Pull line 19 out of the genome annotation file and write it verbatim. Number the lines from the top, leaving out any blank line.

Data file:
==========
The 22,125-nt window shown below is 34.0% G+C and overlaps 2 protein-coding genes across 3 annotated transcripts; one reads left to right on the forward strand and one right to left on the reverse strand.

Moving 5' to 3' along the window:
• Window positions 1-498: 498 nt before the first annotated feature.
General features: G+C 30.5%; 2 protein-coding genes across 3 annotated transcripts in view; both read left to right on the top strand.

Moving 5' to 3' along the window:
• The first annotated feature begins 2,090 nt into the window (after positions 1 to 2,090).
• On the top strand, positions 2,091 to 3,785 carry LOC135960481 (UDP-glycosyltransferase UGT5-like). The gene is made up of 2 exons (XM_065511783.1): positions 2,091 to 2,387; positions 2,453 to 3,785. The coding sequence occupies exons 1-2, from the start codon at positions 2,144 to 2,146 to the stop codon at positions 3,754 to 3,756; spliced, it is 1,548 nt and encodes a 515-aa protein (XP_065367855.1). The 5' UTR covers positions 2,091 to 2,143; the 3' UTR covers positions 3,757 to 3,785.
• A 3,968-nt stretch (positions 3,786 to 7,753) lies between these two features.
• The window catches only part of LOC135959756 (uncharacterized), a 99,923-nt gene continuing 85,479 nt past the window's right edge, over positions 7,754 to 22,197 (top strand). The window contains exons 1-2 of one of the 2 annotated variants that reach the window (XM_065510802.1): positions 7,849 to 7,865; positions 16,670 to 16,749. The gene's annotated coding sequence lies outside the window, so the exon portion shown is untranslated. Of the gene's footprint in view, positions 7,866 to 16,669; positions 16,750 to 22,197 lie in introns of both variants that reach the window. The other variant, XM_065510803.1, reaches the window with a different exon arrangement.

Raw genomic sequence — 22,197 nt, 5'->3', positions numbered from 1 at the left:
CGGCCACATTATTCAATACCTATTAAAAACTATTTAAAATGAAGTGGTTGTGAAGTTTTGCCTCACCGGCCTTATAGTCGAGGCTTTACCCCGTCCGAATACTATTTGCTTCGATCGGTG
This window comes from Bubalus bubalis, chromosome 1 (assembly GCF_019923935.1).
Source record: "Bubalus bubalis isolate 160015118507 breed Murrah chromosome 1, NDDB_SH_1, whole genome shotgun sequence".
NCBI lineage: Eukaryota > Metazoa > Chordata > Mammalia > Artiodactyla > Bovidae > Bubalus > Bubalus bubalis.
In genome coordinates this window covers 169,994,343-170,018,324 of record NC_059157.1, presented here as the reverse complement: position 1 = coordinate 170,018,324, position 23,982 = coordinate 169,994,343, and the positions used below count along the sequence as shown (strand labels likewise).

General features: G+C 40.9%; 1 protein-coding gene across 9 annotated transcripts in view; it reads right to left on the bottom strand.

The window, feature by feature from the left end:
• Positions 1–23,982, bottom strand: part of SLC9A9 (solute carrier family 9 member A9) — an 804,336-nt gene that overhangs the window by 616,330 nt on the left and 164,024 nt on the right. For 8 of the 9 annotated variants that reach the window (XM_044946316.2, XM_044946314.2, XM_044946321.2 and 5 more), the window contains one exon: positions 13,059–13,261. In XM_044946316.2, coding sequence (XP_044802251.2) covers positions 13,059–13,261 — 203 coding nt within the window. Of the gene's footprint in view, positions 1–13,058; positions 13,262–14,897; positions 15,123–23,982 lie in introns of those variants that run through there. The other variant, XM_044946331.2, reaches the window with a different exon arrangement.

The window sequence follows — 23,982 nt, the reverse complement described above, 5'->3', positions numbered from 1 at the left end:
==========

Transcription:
The window sequence follows — 23,982 nt, the reverse complement described above, 5'->3', positions numbered from 1 at the left end: